Value of statins in asymptomatic patients
Cai et al  present a comprehensive and useful meta-analysis of adverse events (AEs) and efficacy in the primary prevention of cardiovascular disease in the published statin trials. Some AEs like renal insufficiency, liver dysfunction, diabetes and cerebral haemorrhage can have serious consequences. The suggestion that the benefit-to-harm balance of statins is favourable is not clearly supported by the numbers, for example the absence of any appreciable improvement in overall survival, i.e. total mortality. [2-4]
The number of patients needed to be treated for one patient to benefit (NNTB), i.e. one cardiovascular event to be avoided in Cai’s and previous analyses [1,5] is around 300, when expressed per annum. AEs are necessarily underestimated in clinical trials, as any history of toxicity usually precludes participation. The risk of AEs even in patients who continued on statins in the trials analysed, listed in Table 2,  compared to placebo, adds up to 186/10,000, i.e. 1.86%. Assuming that most AEs develop in the first year, the number needed to harm (NNTB), i.e. for one patient to develop an AE, is thereby around 54, more than 5-fold the NNTB. AEs are likely to persist unless the statin is stopped or the dose is reduced.
The challenge of weighing the severity of the risk and the magnitude of the benefit does not apply to the total mortality data, i.e. overall survival. Such provides a very clear benefit-to-harm measure, particularly given that cardiovascular disease remains the leading cause of death in most countries. In contrast to the unequivocal, highly statistically significant, improved survival reported on statins after a coronary event in several of the largest studies, [6-8] the impact on total mortality in asymptomatic patients has repeatedly been shown to be not significant. [2-4] Informed patients may choose to decline statin treatment, especially if they are already on essential antihypertensive, antithrombotic and/or diabetic drugs, which all have substantial coronary benefits.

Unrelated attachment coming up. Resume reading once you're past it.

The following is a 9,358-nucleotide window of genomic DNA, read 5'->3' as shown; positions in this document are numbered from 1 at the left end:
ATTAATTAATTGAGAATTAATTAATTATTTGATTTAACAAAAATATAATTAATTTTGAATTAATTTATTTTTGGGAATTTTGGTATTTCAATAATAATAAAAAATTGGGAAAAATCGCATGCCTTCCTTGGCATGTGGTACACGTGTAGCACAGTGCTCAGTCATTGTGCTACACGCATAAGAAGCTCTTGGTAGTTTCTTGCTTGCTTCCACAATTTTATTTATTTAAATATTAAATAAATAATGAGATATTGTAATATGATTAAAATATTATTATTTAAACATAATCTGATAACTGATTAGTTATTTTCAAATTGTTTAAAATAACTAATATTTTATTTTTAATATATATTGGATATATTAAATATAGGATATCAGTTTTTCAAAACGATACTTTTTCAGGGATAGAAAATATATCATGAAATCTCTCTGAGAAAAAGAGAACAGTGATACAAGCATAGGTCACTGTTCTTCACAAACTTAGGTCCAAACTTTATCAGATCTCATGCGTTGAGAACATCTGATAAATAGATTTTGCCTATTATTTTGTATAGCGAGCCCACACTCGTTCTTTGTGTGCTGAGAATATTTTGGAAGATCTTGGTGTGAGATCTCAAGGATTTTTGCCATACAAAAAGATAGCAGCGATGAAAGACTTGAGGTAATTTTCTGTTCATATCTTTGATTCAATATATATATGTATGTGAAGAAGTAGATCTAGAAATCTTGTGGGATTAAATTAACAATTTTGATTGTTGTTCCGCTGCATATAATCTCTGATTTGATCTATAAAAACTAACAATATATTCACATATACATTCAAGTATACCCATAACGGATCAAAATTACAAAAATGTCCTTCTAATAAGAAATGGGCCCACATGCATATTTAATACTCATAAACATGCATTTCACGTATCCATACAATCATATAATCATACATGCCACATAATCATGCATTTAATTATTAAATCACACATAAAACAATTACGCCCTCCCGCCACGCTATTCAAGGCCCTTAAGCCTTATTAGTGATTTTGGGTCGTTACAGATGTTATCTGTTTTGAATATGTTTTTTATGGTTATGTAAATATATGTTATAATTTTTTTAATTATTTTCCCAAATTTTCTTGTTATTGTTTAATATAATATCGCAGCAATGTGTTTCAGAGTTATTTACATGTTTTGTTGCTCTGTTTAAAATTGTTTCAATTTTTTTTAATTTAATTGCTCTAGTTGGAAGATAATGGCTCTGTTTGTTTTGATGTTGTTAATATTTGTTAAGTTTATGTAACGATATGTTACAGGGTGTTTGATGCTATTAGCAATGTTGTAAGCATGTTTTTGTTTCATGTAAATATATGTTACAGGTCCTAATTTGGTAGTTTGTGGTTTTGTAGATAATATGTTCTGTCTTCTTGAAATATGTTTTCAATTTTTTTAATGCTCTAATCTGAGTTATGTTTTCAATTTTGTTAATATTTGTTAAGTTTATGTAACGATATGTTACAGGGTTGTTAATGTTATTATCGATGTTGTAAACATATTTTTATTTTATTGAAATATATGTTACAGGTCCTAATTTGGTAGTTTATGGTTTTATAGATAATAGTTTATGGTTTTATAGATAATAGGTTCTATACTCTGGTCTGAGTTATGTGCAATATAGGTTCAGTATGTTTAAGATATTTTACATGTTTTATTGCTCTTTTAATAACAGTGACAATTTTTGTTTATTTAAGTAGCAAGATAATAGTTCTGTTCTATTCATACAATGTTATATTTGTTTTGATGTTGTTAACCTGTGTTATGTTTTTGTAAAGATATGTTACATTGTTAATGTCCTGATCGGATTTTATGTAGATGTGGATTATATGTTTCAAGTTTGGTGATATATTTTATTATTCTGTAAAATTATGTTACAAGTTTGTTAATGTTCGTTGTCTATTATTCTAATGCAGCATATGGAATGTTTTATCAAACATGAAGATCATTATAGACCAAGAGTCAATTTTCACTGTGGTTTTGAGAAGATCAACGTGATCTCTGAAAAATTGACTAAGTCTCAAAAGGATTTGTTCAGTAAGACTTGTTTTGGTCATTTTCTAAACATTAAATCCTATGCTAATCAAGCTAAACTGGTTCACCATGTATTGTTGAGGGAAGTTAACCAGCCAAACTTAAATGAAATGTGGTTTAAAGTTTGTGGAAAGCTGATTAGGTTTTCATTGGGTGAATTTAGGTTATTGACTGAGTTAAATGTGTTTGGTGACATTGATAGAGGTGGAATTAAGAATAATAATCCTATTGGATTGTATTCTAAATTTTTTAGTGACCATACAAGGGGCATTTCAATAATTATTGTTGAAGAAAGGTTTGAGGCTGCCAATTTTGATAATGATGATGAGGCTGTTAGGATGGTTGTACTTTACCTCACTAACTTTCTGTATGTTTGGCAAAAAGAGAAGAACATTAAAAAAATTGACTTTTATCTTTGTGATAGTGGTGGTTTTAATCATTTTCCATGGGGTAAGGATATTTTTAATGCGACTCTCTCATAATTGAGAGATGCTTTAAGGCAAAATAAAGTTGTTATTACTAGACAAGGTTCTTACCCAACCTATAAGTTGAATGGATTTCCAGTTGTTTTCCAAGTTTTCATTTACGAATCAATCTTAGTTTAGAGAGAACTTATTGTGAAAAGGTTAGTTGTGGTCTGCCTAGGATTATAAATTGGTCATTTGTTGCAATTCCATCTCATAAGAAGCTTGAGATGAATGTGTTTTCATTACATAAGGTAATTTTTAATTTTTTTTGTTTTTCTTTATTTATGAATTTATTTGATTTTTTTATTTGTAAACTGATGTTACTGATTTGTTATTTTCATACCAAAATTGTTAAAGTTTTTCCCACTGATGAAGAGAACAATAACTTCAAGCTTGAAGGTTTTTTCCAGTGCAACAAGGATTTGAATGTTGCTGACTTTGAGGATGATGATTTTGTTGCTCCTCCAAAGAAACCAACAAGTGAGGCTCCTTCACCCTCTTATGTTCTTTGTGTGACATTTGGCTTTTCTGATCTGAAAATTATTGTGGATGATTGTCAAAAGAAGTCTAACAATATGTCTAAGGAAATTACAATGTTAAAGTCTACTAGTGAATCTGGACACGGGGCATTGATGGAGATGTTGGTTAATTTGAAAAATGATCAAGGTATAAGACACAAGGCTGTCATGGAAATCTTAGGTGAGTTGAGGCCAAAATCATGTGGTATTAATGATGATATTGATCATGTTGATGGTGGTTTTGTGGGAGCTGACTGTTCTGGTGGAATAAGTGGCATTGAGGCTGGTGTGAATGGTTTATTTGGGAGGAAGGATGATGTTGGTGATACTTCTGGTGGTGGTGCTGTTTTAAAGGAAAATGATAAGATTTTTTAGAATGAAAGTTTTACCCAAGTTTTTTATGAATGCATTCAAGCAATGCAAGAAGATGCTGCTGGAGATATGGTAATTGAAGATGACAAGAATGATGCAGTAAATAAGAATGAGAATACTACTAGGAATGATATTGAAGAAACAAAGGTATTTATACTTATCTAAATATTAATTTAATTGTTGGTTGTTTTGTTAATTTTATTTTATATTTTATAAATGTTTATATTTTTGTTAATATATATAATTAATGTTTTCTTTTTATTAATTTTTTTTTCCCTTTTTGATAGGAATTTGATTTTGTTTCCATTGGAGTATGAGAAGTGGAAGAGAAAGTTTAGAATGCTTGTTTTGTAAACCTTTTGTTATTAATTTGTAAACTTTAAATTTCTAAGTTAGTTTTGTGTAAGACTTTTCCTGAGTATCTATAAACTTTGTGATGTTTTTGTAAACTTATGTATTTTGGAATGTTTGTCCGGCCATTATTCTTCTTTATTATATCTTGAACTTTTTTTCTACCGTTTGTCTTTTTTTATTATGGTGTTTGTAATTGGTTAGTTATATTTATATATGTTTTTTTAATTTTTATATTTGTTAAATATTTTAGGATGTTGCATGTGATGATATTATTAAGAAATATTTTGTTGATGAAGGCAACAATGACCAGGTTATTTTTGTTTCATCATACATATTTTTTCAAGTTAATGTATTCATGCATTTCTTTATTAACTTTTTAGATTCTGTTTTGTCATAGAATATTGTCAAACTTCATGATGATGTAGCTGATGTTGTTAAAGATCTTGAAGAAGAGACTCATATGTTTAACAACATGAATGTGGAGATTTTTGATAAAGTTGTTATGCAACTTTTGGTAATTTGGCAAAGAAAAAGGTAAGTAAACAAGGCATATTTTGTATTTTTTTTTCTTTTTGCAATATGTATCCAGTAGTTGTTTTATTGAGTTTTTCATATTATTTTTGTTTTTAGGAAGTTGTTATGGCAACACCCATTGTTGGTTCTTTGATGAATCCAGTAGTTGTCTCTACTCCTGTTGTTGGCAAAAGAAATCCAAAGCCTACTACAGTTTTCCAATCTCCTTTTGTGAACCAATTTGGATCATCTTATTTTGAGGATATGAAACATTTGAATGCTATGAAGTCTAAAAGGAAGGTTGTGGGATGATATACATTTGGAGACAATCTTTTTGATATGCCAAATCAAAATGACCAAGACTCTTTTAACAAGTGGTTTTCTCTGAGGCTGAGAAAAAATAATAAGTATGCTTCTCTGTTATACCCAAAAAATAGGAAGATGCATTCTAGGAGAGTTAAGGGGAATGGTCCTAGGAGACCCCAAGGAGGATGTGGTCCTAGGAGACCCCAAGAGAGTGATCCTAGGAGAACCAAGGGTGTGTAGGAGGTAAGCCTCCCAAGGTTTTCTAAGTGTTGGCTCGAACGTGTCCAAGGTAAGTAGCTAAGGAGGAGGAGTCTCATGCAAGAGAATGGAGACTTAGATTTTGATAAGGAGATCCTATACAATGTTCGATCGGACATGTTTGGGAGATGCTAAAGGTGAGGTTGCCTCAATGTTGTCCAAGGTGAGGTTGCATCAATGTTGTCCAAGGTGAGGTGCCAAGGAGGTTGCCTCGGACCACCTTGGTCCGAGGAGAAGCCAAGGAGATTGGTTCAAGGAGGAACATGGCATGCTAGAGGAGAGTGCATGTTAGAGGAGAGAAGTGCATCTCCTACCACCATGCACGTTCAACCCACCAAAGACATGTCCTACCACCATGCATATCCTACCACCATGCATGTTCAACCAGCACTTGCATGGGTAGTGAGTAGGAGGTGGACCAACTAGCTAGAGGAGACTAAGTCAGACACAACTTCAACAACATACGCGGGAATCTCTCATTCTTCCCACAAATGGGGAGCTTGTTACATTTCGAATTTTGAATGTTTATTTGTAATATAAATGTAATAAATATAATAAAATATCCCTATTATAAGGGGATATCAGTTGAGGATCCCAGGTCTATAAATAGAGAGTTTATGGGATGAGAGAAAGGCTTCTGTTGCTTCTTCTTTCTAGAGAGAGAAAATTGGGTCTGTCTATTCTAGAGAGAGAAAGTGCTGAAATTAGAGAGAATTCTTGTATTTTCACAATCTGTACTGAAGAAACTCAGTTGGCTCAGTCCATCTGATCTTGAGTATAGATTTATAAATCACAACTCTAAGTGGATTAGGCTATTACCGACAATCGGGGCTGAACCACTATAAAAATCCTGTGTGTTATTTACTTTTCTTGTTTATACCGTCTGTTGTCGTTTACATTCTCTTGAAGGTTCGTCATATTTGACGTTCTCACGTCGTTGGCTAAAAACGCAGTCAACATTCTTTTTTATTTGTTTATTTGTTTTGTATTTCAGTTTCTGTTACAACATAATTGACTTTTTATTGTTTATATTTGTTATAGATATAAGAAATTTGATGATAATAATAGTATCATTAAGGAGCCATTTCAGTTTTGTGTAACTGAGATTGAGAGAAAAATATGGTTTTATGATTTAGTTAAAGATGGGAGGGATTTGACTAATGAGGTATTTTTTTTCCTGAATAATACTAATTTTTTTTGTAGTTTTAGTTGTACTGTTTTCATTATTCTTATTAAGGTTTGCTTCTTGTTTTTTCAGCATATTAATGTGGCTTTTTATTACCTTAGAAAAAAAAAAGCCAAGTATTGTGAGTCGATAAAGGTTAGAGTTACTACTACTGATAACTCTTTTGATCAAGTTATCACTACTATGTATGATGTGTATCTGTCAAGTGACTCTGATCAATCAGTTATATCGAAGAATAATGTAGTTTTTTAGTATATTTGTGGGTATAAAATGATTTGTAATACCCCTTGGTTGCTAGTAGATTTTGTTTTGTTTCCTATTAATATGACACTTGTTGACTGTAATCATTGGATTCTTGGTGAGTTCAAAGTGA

1 Cai T, Abel L, Langford O, et al. Associations between statins and adverse events in primary prevention of cardiovascular disease: systematic review with pairwise, network, and dose-response meta-analyses. BMJ 2021;374:n1537. doi:10.1136/bmj.n1537
2 Warren JB, Dimmitt SB, Stampfer HG. Cholesterol trials and mortality. Br J Clin Pharmacol 2016;82:168-77. doi:10.1111/bcp.12945
3 Yourman LC, Cenzer IS, Boscardin WJ, et al. Evaluation of time to benefit of statins for the primary prevention of cardiovascular events in adults aged 50 to 75 years: a meta-analysis. JAMA Intern Med 2021;181:179-85. doi:10.1001/jamainternmed.202.6084
4 Kristensen ML, Christensen PM, Hallas J. The effect of statins on average survival in randomised trials, an analysis of end point postponement. BMJ Open 2015;5:e007118. doi:10.1136/bmjopen-2014-007118
5 Mortensen MB, Nordestgaard BG. Statin use in primary prevention of atherosclerotic cardiovascular disease according to 5 major guidelines for sensitivity, specificity, and number needed to treat. JAMA Cardiol 2019;4:1131-38. doi:10.1001/jamacardio.2019.3665
6 Pedersen RE, Kjekshus J, Berg K, et al. Randomised trial of cholesterol lowering in 4444 patients with coronary heart disease: the Scandinavian Simvastatin Survival Study (4S). Lancet 1994;344:1383-9.
7 Collins R, Armitage J, Parish S, et al. MRC/BHF Heart Protection Study of cholesterol lowering with simvastatin in 20,536 high-risk individuals: a randomised placebo-controlled trial. Lancet 2002;360:7-22. doi: 10.1016/S0140-6736(02)09327-3
8 Long-term intervention with pravastatin in ischaemic disease (LIPID) study group. Prevention of cardiovascular events and death with pravastatin inpatients with coronary heart disease and a broad range of initial cholesterol levels. N Engl J Med 1998;339:1349-57. doi: 10.1056/NEJM199811053391902.
Competing interests: No competing interests